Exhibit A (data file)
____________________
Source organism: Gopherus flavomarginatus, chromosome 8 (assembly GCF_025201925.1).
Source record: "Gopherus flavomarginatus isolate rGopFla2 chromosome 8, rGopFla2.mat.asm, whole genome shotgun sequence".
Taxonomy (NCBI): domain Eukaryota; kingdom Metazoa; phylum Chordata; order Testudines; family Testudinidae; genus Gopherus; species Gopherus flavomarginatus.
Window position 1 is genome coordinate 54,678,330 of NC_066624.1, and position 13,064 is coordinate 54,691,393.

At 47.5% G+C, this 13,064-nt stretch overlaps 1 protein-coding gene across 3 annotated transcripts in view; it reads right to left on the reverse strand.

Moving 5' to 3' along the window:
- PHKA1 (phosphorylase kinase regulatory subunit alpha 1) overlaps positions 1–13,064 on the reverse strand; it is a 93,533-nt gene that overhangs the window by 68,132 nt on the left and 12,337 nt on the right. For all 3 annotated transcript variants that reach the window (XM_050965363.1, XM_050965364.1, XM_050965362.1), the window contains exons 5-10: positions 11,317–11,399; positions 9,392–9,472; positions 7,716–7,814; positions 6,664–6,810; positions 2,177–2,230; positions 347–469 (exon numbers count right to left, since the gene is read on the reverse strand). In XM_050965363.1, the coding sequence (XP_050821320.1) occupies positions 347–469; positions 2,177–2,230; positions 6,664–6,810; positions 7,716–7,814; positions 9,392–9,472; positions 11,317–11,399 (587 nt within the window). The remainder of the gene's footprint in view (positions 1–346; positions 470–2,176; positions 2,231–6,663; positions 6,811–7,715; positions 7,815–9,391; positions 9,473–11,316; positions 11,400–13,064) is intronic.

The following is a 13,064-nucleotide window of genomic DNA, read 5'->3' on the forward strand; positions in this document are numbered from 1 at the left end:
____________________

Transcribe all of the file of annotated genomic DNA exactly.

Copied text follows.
Source organism: Gopherus flavomarginatus, chromosome 8 (assembly GCF_025201925.1).
Source record: "Gopherus flavomarginatus isolate rGopFla2 chromosome 8, rGopFla2.mat.asm, whole genome shotgun sequence".
Taxonomy (NCBI): domain Eukaryota; kingdom Metazoa; phylum Chordata; order Testudines; family Testudinidae; genus Gopherus; species Gopherus flavomarginatus.
Window position 1 is genome coordinate 54,678,330 of NC_066624.1, and position 13,064 is coordinate 54,691,393.

At 47.5% G+C, this 13,064-nt stretch overlaps 1 protein-coding gene across 3 annotated transcripts in view; it reads right to left on the reverse strand.

Moving 5' to 3' along the window:
- PHKA1 (phosphorylase kinase regulatory subunit alpha 1) overlaps positions 1–13,064 on the reverse strand; it is a 93,533-nt gene that overhangs the window by 68,132 nt on the left and 12,337 nt on the right. For all 3 annotated transcript variants that reach the window (XM_050965363.1, XM_050965364.1, XM_050965362.1), the window contains exons 5-10: positions 11,317–11,399; positions 9,392–9,472; positions 7,716–7,814; positions 6,664–6,810; positions 2,177–2,230; positions 347–469 (exon numbers count right to left, since the gene is read on the reverse strand). In XM_050965363.1, the coding sequence (XP_050821320.1) occupies positions 347–469; positions 2,177–2,230; positions 6,664–6,810; positions 7,716–7,814; positions 9,392–9,472; positions 11,317–11,399 (587 nt within the window). The remainder of the gene's footprint in view (positions 1–346; positions 470–2,176; positions 2,231–6,663; positions 6,811–7,715; positions 7,815–9,391; positions 9,473–11,316; positions 11,400–13,064) is intronic.

The following is a 13,064-nucleotide window of genomic DNA, read 5'->3' on the forward strand; positions in this document are numbered from 1 at the left end: